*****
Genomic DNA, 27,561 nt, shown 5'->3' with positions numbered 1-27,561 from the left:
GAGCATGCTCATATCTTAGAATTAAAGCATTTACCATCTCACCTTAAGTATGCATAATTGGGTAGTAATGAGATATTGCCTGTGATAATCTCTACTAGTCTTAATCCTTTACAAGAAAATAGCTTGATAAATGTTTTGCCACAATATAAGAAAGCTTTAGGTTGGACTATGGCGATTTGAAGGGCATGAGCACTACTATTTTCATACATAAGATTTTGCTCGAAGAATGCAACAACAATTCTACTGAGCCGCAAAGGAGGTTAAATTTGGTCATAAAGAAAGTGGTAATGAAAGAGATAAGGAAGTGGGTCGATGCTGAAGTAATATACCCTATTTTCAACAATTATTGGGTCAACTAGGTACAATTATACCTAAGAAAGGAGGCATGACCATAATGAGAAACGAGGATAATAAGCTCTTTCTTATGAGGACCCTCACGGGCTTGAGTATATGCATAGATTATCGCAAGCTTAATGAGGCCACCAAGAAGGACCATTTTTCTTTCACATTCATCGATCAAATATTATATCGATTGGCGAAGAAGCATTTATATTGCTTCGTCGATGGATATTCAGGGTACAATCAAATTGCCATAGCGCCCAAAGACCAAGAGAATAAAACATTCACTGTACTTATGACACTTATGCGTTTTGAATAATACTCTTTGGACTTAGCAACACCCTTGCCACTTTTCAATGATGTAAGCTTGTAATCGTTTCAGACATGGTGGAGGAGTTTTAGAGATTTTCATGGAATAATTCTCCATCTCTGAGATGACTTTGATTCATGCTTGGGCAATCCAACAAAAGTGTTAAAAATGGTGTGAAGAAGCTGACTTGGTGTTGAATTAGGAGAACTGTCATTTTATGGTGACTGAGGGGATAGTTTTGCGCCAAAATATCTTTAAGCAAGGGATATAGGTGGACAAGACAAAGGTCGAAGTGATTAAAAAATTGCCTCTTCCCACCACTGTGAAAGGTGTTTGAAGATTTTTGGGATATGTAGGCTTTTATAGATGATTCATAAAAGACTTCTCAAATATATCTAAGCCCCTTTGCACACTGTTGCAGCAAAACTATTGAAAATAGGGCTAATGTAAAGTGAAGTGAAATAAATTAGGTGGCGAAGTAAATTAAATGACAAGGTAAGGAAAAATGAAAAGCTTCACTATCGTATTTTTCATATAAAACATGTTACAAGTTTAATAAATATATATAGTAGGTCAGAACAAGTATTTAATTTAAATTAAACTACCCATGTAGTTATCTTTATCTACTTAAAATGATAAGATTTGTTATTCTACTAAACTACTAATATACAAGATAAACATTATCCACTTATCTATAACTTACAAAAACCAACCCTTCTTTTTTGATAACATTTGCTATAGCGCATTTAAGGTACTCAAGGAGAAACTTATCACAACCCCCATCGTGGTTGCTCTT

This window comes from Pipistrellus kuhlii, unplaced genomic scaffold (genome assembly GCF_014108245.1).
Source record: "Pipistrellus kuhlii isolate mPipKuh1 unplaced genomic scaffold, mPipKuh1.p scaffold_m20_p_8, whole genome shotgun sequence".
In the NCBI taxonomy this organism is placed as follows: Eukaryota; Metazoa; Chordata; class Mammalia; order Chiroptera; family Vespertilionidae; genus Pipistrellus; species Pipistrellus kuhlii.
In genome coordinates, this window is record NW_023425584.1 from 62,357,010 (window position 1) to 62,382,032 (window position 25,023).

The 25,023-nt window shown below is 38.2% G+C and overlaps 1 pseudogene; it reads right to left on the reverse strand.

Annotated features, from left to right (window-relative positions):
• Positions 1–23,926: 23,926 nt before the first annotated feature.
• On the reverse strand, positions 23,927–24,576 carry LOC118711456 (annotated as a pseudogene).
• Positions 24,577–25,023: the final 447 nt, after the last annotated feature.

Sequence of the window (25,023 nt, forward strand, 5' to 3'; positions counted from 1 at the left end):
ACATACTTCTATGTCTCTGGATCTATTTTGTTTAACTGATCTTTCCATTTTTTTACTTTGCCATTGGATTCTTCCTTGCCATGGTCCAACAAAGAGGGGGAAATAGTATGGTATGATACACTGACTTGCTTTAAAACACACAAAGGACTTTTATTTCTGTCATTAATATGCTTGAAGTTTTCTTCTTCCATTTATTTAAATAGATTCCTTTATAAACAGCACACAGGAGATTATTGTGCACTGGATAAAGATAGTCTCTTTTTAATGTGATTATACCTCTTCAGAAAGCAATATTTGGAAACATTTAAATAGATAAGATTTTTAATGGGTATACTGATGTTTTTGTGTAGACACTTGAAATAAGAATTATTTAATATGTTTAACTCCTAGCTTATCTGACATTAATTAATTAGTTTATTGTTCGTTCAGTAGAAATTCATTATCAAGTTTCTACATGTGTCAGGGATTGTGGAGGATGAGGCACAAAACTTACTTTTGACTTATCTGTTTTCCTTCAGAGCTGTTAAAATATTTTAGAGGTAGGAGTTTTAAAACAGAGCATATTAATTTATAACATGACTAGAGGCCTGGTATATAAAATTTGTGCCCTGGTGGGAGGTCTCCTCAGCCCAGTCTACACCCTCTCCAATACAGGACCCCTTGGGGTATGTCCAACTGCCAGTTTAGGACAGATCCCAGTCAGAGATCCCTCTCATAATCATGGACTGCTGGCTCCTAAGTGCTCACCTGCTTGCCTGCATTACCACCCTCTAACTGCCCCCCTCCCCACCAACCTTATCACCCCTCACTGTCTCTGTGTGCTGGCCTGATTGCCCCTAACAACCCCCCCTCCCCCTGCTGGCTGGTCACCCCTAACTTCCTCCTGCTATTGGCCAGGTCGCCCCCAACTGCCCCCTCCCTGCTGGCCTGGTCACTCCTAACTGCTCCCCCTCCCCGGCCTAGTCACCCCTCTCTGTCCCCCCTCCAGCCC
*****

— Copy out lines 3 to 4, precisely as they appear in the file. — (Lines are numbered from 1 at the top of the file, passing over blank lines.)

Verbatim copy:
This window comes from Pipistrellus kuhlii, unplaced genomic scaffold (genome assembly GCF_014108245.1).
Source record: "Pipistrellus kuhlii isolate mPipKuh1 unplaced genomic scaffold, mPipKuh1.p scaffold_m20_p_8, whole genome shotgun sequence".